More random python observations from a perl programmer

Tom Christiansen tchrist at mox.perl.com
Sat Aug 21 18:13:38 CEST 1999


     [courtesy cc of this posting mailed to cited author]

In comp.lang.python, 
    nascheme at ucalgary.ca (Neil Schemenauer) writes:
:It is not too hard to remember what is mutable and what is not.

I'm not sure that this maps well to the way people think, considering
that everyone keeps telling me that it's "just something you have to
learn and/or get used to", which means it's not intuitive at first.
And that was my point of listing it as a gotcha.

:>    You can't use "in" on dicts.  Instead, you must use 
:In the Python philosophy, every expression should have an obvious
:meaning.  "in" in this case does not.  Perl has a different
:philosophy here.

To me it would be clear that it's a wasteful linear search of the
values, just as in a list it's a wasteful linear search of the elements.
The point wasn't a request for a feature, just an observation of a
conterintuitive point in something that would otherwise seem to be a
natural effect.

:The rule for determining if something is local is quite simple.
:If a variable is bound anywhere in a function then it is local
:unless declared global by the "global" statement.  

I understand.  But it's well, surprising that it's all context-dependent.
Not fun to look for.

:>    I feel that this hides the real test condition in a place
:>    it doesn't belong.
:
:On the up side, because assignment is a statement you can bind
:multiple names at once:
:
:	x = y = z = 0.0

That's not a side-effect of this.  You can do that in most languages,
including C and Perl and the like.  

:Again the semantics of such statements is not immediately obvious
:so Python avoids them.  They may be eventually added to the
:language though.

People keep saying this, but I've never understood why 

    a += b

isn't immediately obvious as

    a = a + b

:
:As I mentioned earlier, everything is a reference.  You just have
:to know what is mutable and what is not.  Lists, obviously from
:your example, are.

Alas, I'm pretty sure that this isn't how people think unless
they're trained to do so.  There's a reason that in Perl most
people still use 

    @a = (1,2,3);

not

    $a = [1,2,3];

It's because @a is a first-class array, and $a merely a reference
thereto.  Copying things not producing a copy is well, not what
non-serious programmers immediately think of.  Why can python copy
sequences of chars (1-byte strings) trivially:

    s = "this stuff"
    t = s

But as soon as you have a sequence of, oh, integers for example, you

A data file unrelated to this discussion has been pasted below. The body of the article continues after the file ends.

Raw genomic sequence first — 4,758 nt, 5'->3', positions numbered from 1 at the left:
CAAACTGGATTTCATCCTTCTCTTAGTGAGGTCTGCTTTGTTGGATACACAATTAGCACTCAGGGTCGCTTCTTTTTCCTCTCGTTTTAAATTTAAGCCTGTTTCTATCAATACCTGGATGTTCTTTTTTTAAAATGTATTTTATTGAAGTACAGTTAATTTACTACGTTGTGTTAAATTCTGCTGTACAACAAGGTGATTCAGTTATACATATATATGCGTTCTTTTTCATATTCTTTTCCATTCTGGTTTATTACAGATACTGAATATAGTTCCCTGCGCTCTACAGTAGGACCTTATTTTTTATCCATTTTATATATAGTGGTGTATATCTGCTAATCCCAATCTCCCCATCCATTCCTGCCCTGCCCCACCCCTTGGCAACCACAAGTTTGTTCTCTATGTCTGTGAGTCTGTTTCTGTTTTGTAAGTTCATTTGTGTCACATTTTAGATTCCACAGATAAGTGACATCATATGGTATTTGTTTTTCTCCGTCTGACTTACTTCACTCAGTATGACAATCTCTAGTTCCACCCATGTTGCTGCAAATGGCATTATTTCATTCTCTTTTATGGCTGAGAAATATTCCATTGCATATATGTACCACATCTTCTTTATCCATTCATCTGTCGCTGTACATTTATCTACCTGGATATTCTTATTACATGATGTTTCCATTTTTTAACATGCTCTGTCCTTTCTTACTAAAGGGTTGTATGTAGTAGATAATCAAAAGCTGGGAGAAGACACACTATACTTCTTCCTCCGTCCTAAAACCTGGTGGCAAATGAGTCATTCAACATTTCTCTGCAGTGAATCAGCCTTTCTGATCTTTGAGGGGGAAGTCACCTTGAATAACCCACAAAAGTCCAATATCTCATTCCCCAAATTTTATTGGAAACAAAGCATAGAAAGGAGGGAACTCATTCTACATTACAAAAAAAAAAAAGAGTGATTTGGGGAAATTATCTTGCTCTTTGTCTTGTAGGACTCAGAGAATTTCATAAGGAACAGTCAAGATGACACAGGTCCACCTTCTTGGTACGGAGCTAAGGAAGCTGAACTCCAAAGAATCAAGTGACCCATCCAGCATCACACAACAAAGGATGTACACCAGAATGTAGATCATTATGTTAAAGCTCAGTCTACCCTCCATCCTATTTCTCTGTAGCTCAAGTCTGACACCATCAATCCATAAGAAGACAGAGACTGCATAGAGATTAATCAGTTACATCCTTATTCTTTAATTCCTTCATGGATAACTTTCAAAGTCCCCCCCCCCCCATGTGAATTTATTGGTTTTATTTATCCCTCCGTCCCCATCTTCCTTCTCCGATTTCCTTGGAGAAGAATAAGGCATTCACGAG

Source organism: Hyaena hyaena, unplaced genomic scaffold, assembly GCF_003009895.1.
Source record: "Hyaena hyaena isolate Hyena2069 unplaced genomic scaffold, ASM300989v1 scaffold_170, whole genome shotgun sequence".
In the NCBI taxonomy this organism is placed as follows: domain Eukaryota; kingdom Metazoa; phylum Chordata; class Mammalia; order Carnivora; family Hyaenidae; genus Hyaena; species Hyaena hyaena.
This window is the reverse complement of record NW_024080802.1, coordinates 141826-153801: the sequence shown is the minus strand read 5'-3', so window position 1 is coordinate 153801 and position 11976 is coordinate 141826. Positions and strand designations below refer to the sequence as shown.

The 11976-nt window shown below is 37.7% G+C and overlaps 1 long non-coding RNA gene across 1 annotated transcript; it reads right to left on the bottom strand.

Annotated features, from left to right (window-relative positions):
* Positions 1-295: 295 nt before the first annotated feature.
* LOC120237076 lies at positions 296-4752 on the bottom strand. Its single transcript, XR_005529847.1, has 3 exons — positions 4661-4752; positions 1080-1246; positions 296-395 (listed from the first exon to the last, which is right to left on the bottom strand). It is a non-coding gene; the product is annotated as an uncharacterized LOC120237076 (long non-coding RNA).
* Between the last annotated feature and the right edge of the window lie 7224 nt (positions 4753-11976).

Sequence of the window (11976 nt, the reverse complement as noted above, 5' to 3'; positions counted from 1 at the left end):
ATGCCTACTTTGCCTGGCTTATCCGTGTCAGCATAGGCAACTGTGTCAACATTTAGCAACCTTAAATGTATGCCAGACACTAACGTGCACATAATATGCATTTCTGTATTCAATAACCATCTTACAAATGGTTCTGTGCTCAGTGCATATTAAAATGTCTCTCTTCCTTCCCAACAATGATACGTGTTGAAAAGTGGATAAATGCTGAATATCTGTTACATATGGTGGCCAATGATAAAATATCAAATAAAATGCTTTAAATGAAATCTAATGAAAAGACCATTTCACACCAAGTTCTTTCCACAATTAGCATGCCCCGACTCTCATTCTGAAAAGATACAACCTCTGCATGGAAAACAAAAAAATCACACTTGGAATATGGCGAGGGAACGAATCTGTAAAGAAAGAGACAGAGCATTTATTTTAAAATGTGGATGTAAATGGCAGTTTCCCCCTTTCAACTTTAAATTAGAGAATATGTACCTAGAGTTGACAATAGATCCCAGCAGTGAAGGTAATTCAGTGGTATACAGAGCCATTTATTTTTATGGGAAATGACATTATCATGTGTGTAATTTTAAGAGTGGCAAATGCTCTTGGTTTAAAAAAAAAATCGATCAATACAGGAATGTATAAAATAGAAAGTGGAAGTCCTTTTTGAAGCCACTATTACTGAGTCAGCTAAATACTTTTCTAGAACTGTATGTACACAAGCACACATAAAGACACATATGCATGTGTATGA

can't use the same set-up.  Very odd.

:>    Often Python's error messages leave something to be desired.
:>    I don't know whether 
:
:I don't find them too bad.  I guess I don't use Perl much so I
:don't know what I am missing.  At least they are better than
:SEGV. :)

See my longer response to Tim Peters about this elsewhere in the group.
It's not exactly about this, but demos what I mean.

:>GOTCHA: (medium)
:>    All ranges are up to but *not including* that point.  So range(3)
:>    is the list [0,1,2].  This is also true in slices, which is the
:>    real gotcha part.  A slide t[2:5] does not include t[5] in it.
:
:This is explained quite well in the tutorial.  It makes a lot of
:sense once you get used to it.

As before, "once you get used to it" is the key point here.

:I think you are a bit confused by tuples.  In the first example
:you are looping over a tuple of length two.  In the second case
:you are looping over a string.  A length one tuple must end with
:a comma.  This is weird but necessary for the parser to tell the
:difference between a tuple and a parenthesized expression.

You said it yourself: this is weird.

:Again with the references. :)  Don't think references.

You can't avoid it.
:Does Perl really make a copy of a list every time you assign it
:to another variable?  How about other things like instances?

Yes, with 1st-class arrays (you say lists) and hashes (you say
dictoinaries).  But not with instances, which are always by definition
references, and suffer the same confusion.  That's why base types
are easier to use for many "accidental programmers".

:>    Slices in Python must be contiguous ranges of a sequence.
:>    In Perl, there's no such restriction.  
:Use a dictionary if you want this.

Huh?  How would I use a dictionary (don't you get tired of such a long
and non-intuitive word?) to do this:

    @a[3,7,4] = ("red", "blue", "green")
or
    @a[3,7,4] = @a[2,9,10];

:>    You can't slice dictionaries at all in Python.  In Perl, it's
:>    easy to slice a hash, and just as sensible.
:
:The semantics of this are not immediately clear.

Sure they are.  

    @hash{"red","blue","green"} = ("rojo", "azul", "verde")

is the same as 

    ($hash{"red"}, $hash{"blue"}, $hash{"green"}) =
	("rojo", "azul", "verde")

which is the same as:

    $hash{"red"}   = "rojo";
    $hash{"blue"}  = "azul";
    $hash{"green"} = "verde";


I'm only fibbing a little.  Assignments of slices look for overlap, just
like

    ($a, $b) = ($b, $a)

does.

:del is a statement.  It has to be so it can remove variable
:bindings.  

I *really* don't undertsand this. Why does Python have so many
"statements" compared with C or Perl?  What does this actually buy you?
I can remove variable bindings just fine with the undef() or delete()
functions in Perl, without needing to sacrifice an entire *statement*
in the grammar for this!  There must be something important that I'm
not understanding here, and I'd like to.

Oops, time's up.   Off to teach OO Perl at the Monterey conference. :-)

--tom
-- 
You know, by the time you get done with all this, the "Swiss Army
Chainsaw" is going to be more like a Swiss Army Tactical Nuke....  :-)
    --Brandon Allbery on perl in <1991Feb21.002412.20045 at NCoast.ORG> 




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